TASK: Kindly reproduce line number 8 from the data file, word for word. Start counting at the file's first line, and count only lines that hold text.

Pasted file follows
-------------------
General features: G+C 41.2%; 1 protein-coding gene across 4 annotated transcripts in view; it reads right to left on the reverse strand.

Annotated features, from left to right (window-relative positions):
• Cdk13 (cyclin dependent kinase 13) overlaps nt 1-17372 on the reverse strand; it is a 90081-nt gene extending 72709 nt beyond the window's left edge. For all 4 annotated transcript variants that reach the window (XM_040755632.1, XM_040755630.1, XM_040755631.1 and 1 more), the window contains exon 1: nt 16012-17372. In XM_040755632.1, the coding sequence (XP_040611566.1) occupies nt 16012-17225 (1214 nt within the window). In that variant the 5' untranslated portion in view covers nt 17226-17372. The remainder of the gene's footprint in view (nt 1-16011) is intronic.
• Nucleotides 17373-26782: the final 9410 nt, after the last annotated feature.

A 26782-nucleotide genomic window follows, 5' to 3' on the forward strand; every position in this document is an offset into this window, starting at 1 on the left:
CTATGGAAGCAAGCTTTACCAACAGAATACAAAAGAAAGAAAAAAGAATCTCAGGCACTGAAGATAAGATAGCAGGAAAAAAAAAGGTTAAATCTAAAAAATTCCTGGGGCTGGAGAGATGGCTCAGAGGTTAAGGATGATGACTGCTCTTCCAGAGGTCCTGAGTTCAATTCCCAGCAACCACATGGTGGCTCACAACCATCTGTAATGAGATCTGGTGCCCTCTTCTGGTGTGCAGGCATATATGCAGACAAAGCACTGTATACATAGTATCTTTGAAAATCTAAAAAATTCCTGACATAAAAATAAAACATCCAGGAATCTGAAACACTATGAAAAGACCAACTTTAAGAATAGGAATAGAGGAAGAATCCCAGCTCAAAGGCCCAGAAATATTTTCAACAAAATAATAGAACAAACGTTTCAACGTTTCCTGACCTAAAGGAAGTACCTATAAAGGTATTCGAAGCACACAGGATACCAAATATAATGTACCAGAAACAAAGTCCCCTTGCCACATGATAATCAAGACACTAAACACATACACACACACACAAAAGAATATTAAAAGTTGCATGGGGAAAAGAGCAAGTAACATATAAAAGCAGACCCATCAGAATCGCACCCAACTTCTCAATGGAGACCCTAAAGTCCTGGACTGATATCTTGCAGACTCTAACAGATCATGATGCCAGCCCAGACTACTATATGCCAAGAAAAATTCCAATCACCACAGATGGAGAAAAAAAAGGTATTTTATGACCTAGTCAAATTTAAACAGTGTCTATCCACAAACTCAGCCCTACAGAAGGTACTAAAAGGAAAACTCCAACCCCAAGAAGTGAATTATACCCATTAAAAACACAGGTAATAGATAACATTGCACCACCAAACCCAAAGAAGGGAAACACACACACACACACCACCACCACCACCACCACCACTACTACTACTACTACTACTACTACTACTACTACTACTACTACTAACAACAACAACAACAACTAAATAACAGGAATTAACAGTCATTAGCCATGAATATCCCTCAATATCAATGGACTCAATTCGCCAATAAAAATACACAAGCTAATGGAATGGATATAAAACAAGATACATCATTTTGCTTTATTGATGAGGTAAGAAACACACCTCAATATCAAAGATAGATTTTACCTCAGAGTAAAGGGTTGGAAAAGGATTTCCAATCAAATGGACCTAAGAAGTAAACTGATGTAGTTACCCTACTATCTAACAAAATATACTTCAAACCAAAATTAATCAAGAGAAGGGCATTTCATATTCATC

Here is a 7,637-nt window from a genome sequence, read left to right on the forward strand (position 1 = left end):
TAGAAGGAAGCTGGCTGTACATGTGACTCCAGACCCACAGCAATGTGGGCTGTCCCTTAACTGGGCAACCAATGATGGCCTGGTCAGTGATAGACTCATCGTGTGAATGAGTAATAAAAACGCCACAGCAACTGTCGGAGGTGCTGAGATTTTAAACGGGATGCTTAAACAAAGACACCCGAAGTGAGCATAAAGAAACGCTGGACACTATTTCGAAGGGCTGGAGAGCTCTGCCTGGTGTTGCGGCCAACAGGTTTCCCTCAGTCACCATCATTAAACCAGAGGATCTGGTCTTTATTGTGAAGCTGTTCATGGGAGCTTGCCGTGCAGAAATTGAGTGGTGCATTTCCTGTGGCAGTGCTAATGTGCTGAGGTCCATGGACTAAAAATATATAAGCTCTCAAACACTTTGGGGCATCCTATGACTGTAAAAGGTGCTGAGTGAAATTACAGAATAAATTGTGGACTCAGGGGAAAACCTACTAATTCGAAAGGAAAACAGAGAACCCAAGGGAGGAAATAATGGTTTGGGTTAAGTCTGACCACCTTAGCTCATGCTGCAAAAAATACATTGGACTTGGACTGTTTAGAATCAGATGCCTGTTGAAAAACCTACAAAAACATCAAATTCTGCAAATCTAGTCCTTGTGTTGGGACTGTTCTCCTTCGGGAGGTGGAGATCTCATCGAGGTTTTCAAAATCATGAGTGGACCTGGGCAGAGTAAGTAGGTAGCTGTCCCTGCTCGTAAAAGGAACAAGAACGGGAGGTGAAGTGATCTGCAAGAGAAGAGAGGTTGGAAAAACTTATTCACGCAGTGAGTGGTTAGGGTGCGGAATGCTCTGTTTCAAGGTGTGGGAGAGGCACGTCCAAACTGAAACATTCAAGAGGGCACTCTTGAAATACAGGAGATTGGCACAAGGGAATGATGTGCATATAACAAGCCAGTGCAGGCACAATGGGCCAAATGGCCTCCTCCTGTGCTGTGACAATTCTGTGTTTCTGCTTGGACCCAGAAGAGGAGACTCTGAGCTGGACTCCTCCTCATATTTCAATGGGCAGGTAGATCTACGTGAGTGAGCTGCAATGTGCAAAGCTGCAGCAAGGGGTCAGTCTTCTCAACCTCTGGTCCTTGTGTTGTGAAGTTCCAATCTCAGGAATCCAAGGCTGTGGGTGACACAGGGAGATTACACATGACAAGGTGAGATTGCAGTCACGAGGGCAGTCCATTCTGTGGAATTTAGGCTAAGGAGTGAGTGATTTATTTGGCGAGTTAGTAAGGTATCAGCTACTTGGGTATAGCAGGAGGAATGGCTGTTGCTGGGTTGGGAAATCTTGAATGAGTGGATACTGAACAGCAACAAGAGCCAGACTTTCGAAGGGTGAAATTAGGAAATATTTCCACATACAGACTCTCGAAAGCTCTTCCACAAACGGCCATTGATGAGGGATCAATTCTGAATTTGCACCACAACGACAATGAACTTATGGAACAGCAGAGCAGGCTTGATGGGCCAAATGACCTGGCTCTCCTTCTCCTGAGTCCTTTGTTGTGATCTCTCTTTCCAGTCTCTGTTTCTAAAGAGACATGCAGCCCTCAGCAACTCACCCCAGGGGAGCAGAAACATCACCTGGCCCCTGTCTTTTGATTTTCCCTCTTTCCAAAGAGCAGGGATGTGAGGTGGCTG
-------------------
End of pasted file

TAGAAGGAAGCTGGCTGTACATGTGACTCCAGACCCACAGCAATGTGGGCTGTCCCTTAACTGGGCAACCAATGATGGCCTGGTCAGTGATAGACTCATCGTGTGAATGAGTAATAAAAACGCCACAGCAACTGTCGGAGGTGCTGAGATTTTAAACGGGATGCTTAAACAAAGACACCCGAAGTGAGCATAAAGAAACGCTGGACACTATTTCGAAGGGCTGGAGAGCTCTGCCTGGTGTTGCGGCCAACAGGTTTCCCTCAGTCACCATCATTAAACCAGAGGATCTGGTCTTTATTGTGAAGCTGTTCATGGGAGCTTGCCGTGCAGAAATTGAGTGGTGCATTTCCTGTGGCAGTGCTAATGTGCTGAGGTCCATGGACTAAAAATATATAAGCTCTCAAACACTTTGGGGCATCCTATGACTGTAAAAGGTGCTGAGTGAAATTACAGAATAAATTGTGGACTCAGGGGAAAACCTACTAATTCGAAAGGAAAACAGAGAACCCAAGGGAGGAAATAATGGTTTGGGTTAAGTCTGACCACCTTAGCTCATGCTGCAAAAAATACATTGGACTTGGACTGTTTAGAATCAGATGCCTGTTGAAAAACCTACAAAAACATCAAATTCTGCAAATCTAGTCCTTGTGTTGGGACTGTTCTCCTTCGGGAGGTGGAGATCTCATCGAGGTTTTCAAAATCATGAGTGGACCTGGGCAGAGTAAGTAGGTAGCTGTCCCTGCTCGTAAAAGGAACAAGAACGGGAGGTGAAGTGATCTGCAAGAGAAGAGAGGTTGGAAAAACTTATTCACGCAGTGAGTGGTTAGGGTGCGGAATGCTCTGTTTCAAGGTGTGGGAGAGGCACGTCCAAACTGAAACATTCAAGAGGGCACTCTTGAAATACAGGAGATTGGCACAAGGGAATGATGTGCATATAACAAGCCAGTGCAGGCACAATGGGCCAAATGGCCTCCTCCTGTGCTGTGACAATTCTGTGTTTCTGCTTGGACCCAGAAGAGGAGACTCTGAGCTGGACTCCTCCTCATATTTCAATGGGCAGGTAGATCTACGTGAGTGAGCTGCAATGTGCAAAGCTGCAGCAAGGGGTCAGTCTTCTCAACCTCTGGTCCTTGTGTTGTGAAGTTCCAATCTCAGGAATCCAAGGCTGTGGGTGACACAGGGAGATTACACATGACAAGGTGAGATTGCAGTCACGAGGGCAGTCCATTCTGTGGAATTTAGGCTAAGGAGTGAGTGATTTATTTGGCGAGTTAGTAAGGTATCAGCTACTTGGGTATAGCAGGAGGAATGGCTGTTGCTGGGTTGGGAAATCTTGAATGAGTGGATACTGAACAGCAACAAGAGCCAGACTTTCGAAGGGTGAAATTAGGAAATATTTCCACATACAGACTCTCGAAAGCTCTTCCACAAACGGCCATTGATGAGGGATCAATTCTGAATTTGCACCACAACGACAATGAACTTATGGAACAGCAGAGCAGGCTTGATGGGCCAAATGACCTGGCTCTCCTTCTCCTGAGTCCTTTGTTGTGATCTCTCTTTCCAGTCTCTGTTTCTAAAGAGACATGCAGCCCTCAGCAACTCACCCCAGGGGAGCAGAAACATCACCTGGCCCCTGTCTTTTGATTTTCCCTCTTTCCAAAGAGCAGGGATGTGAGGTGGCTG